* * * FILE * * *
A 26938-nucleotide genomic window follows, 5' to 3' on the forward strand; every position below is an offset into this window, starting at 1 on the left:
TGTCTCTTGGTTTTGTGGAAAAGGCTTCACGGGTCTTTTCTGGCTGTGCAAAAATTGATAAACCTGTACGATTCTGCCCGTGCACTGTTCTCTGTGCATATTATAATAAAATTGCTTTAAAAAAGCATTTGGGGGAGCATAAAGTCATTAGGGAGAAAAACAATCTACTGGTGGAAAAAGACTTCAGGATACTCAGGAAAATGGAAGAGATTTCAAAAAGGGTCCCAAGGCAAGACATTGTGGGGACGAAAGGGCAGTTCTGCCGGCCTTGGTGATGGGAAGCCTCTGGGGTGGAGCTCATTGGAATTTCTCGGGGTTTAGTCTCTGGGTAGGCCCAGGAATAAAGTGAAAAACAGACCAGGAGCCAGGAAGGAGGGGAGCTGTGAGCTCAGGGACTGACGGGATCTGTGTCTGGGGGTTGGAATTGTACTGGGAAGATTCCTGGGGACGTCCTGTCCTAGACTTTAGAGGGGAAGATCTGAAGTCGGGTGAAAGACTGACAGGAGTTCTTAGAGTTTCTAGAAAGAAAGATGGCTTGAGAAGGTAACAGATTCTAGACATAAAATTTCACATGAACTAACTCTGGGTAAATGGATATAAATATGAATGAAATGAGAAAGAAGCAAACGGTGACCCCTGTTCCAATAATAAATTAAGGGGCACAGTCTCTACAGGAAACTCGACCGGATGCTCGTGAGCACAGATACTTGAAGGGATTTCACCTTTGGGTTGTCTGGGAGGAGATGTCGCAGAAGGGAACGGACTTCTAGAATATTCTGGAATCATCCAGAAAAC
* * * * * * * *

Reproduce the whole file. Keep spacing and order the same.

A 26938-nucleotide genomic window follows, 5' to 3' on the forward strand; every position below is an offset into this window, starting at 1 on the left:
TGTCTCTTGGTTTTGTGGAAAAGGCTTCACGGGTCTTTTCTGGCTGTGCAAAAATTGATAAACCTGTACGATTCTGCCCGTGCACTGTTCTCTGTGCATATTATAATAAAATTGCTTTAAAAAAGCATTTGGGGGAGCATAAAGTCATTAGGGAGAAAAACAATCTACTGGTGGAAAAAGACTTCAGGATACTCAGGAAAATGGAAGAGATTTCAAAAAGGGTCCCAAGGCAAGACATTGTGGGGACGAAAGGGCAGTTCTGCCGGCCTTGGTGATGGGAAGCCTCTGGGGTGGAGCTCATTGGAATTTCTCGGGGTTTAGTCTCTGGGTAGGCCCAGGAATAAAGTGAAAAACAGACCAGGAGCCAGGAAGGAGGGGAGCTGTGAGCTCAGGGACTGACGGGATCTGTGTCTGGGGGTTGGAATTGTACTGGGAAGATTCCTGGGGACGTCCTGTCCTAGACTTTAGAGGGGAAGATCTGAAGTCGGGTGAAAGACTGACAGGAGTTCTTAGAGTTTCTAGAAAGAAAGATGGCTTGAGAAGGTAACAGATTCTAGACATAAAATTTCACATGAACTAACTCTGGGTAAATGGATATAAATATGAATGAAATGAGAAAGAAGCAAACGGTGACCCCTGTTCCAATAATAAATTAAGGGGCACAGTCTCTACAGGAAACTCGACCGGATGCTCGTGAGCACAGATACTTGAAGGGATTTCACCTTTGGGTTGTCTGGGAGGAGATGTCGCAGAAGGGAACGGACTTCTAGAATATTCTGGAATCATCCAGAAAAC